President Herseth Sandlin says it’s important to make those key investments. “We need to equip our faculty with the latest technological advancements and give them the right tools and support to ensure the rigor of our offerings, which is what we’re known for at Augustana. ” There’s also a commitment to enhancing the performing and visual arts — building on the rich history of the arts at Augie but also leveraging the city’s extraordinary support of the arts as essential to cultural vitality.

President Herseth Sandlin acknowledges for enrollment to increase, so must incentives to get students to enroll. Part of that will come in the form of scholarships. “We want to work with alumni and strategic partners to find creative ways to close the financial gap that exists even after a student exhausts other resources, including federal loans,” emphasizes President Herseth Sandlin. “At Augustana, we stand behind the quality of our education and the return on investment because of the academic rigor and how we’re preparing graduates for a lifetime of career opportunities, not just their first jobs. However, we’re committed to doing all we can to lessen the financial strain for students and their families,” she says.

Davidson says Vision 2030, in every element of the plan, is really very student focused. “Everything that we are doing is to continue to maintain and enhance the academic quality of Augustana University’s programs and to provide rich and robust opportunities for our students now and long into the future.”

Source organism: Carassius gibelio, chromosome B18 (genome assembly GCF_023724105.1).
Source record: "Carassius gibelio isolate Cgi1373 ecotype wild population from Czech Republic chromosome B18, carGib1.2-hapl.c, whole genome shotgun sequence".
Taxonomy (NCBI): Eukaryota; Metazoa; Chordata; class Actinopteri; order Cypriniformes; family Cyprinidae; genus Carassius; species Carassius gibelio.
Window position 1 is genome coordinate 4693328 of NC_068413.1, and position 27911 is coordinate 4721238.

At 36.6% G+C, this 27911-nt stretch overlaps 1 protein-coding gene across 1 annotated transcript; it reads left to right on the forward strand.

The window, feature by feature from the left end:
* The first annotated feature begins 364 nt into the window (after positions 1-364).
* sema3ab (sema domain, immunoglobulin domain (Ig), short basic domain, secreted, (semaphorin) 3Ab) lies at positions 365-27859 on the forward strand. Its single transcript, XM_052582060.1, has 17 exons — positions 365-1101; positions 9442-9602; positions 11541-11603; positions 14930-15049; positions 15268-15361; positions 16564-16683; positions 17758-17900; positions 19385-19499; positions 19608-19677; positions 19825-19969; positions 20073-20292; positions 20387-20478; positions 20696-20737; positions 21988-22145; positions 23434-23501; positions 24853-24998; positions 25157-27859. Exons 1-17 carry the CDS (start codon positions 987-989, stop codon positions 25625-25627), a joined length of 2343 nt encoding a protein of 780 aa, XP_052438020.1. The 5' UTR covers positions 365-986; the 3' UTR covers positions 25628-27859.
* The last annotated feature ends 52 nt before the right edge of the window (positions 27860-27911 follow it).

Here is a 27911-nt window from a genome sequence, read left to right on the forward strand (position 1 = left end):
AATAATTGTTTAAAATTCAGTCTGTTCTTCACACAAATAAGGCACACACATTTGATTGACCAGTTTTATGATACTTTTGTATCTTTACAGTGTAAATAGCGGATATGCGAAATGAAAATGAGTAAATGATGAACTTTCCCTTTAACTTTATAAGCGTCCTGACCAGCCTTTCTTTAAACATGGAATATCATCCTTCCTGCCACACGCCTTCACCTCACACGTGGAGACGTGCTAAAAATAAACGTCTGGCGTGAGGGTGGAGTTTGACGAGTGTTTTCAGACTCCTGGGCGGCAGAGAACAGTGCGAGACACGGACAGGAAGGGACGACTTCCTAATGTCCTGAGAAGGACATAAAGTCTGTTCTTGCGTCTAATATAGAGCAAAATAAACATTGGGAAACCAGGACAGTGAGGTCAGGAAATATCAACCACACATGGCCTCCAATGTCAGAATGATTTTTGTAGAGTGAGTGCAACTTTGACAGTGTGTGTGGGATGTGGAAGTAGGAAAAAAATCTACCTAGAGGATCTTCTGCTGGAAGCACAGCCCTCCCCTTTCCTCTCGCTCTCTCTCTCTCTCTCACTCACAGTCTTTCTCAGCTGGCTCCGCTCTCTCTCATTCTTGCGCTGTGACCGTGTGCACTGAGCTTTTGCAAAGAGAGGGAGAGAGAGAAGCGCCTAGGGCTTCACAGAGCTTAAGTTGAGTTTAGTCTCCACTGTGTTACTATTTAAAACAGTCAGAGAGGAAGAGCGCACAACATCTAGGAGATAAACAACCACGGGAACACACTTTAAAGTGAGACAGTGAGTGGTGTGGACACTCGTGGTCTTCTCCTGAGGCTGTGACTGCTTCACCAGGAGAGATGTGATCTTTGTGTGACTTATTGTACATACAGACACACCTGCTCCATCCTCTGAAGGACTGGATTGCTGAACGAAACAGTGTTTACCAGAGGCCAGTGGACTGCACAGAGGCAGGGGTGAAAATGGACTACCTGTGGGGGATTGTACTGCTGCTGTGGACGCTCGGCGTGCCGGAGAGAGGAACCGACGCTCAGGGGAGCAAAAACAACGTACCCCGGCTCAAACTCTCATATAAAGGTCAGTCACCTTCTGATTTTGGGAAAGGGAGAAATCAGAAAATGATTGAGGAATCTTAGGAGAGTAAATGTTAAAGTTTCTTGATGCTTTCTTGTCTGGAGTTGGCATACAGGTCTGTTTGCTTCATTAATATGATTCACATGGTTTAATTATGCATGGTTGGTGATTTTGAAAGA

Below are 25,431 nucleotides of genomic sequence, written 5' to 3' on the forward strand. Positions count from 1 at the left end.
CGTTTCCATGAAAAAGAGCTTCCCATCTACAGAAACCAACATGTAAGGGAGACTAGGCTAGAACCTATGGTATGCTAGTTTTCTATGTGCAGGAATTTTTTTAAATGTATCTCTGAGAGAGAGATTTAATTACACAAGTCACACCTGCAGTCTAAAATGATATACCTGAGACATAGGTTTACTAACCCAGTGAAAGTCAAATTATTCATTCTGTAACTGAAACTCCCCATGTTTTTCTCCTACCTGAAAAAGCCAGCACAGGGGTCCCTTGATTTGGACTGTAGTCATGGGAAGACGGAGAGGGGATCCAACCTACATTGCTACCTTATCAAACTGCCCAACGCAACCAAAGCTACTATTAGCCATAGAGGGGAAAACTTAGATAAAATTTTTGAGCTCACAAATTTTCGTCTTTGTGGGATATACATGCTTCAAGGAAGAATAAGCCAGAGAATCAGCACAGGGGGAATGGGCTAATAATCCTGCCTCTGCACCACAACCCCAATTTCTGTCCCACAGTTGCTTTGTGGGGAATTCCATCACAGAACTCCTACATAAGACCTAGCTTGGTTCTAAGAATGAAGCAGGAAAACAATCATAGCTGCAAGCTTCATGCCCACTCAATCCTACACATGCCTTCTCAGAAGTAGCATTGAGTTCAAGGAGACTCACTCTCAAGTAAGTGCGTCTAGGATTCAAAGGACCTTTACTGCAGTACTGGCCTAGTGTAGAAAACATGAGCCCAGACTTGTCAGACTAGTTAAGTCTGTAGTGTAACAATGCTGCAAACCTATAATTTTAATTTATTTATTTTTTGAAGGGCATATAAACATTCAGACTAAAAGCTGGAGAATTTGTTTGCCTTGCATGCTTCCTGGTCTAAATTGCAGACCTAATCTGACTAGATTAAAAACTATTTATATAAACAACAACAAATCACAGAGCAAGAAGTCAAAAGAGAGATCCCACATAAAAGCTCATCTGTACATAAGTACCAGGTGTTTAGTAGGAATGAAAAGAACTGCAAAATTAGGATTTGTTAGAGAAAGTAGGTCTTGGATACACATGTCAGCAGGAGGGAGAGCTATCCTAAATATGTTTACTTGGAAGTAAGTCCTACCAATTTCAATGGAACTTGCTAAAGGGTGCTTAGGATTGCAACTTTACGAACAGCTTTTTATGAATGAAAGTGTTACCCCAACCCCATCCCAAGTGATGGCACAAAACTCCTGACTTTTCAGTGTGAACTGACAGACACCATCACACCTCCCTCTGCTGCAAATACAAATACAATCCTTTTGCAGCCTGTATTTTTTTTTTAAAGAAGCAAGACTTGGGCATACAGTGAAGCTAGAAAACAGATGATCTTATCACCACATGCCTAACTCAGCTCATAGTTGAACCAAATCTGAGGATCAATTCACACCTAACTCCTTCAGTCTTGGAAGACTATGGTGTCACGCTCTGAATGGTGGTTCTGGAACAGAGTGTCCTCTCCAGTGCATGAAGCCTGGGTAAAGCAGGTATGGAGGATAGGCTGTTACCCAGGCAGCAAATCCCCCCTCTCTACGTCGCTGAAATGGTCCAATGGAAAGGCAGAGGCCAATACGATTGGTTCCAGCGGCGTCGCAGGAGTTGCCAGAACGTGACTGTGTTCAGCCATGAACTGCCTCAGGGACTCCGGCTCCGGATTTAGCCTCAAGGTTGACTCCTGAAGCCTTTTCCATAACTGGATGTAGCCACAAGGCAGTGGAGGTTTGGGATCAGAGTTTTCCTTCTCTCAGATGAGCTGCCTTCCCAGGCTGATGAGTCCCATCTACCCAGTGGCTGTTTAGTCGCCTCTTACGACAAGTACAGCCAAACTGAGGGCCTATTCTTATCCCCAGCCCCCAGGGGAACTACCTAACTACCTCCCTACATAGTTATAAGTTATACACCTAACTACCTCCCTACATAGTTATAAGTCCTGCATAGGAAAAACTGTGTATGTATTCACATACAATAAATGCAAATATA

Twelve years ago, in response to the former North Central Conference breaking apart, Augustana made a difficult and deliberate decision to remain a Division II athletics program and invest in more resources to enhance competition, excellence and success. As a result, the university has also made a name for itself on the fields and on the courts.

Today, a proactive assessment within the broader and longer-term vision for Augustana includes a transition to Division I, for athletics and for the university as a whole, made easier because of the investments and achievements of the last 12 years.

The city of Sioux Falls continues to grow, and just as with its support for strong academic programs and the arts, the president and the board of trustees share the optimism that the community and regional alumni are ready to invest in a DI athletics program because of the other benefits it can provide to the university and its regional profile.

Making the move from the Northern Sun Intercollegiate Conference (NSIC) to a Division I conference is a goal that will likely take some time, but Josh Morton, director of athletics, is excited about what the future holds and says he hopes to have a new conference invitation by December of 2020. “Strategic plan development for achieving this goal has begun in earnest,” he says. “Once we get the invite, that’s the trigger to submit a reclassification application to the NCAA.” Schools going Division I must go through a four-year NCAA transition period. “This is an opportunity for us,” Morton says. “Athletics provides us the opportunity to enhance the student experience; for our student-athletes and the entire campus population.”

“A number of conferences across all divisions look for strong, new members at various times,” President Herseth Sandlin says. “We have set an aggressive timetable for securing an invitation, and we are committed to doing the hard work, securing financial commitments and demonstrating that Augustana will be a valued member of any league that may extend the invite.”

In light of the other aspirational goals, a number of changes have to be made to the facilities themselves. That will include everything from the Commons to the dorms. “We’re pretty unique in terms of our space,” Davis says. “There are going to be new and unique challenges, but we have already started to map out solutions,” he hints.